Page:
One of the blessings of our London street is the market. When we first came to the area, it was thriving, a food market of the old sort, before the farmer’s variety had been thought of. Then came the decline. Many food stalls left, their places taken by sellers of cheap tat. Noses wrinkled (literally) at the presence of a burger van, much patronised by the porkier of the local school children. But this is not a tale of urban despair.
A year ago, the council changed the management company, and the transformation has been completed. The market now buzzes with cheerful cooks selling crêpes, goat curries, cheesecake, olives, fancy bread. The 17th-century Flemish artist Frans Snyders specialised in prodigal fish counters, on which every creature from the North Sea-eels, cod, oysters, octopus, skate-writhed in profusion. Our fish stall is very similar.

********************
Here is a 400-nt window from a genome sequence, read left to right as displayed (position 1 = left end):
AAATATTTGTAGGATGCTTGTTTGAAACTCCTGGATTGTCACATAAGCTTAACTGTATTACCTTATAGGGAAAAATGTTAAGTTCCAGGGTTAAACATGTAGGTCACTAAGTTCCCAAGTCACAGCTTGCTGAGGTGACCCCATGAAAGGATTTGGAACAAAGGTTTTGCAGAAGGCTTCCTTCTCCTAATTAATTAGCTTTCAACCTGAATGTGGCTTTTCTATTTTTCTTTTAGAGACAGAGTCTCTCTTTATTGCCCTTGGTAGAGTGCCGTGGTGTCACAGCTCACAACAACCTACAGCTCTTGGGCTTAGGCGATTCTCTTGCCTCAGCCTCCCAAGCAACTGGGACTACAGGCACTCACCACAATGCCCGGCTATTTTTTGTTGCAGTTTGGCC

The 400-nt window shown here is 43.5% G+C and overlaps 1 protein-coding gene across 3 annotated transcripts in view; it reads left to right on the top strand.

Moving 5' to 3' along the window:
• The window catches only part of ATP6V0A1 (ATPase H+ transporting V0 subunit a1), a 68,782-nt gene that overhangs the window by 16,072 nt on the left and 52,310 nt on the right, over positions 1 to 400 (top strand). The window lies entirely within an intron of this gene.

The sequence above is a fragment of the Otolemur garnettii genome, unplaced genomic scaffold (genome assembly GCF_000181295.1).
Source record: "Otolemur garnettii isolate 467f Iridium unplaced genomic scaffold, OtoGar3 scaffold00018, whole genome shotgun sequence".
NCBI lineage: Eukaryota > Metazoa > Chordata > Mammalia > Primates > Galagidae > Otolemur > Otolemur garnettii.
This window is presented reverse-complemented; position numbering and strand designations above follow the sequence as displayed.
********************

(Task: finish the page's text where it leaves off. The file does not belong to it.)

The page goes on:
Life is difficult for stallholders: people living above the market complain vociferously about noise. But the revival shows that the cause of retail-with-banter is not dead. Mary Portas wants a National Market Day to bring life back into Britain’s dying high streets. I’m with her. Enough of the joyless consumerism of the out-of-town mall. Markets make shopping fun.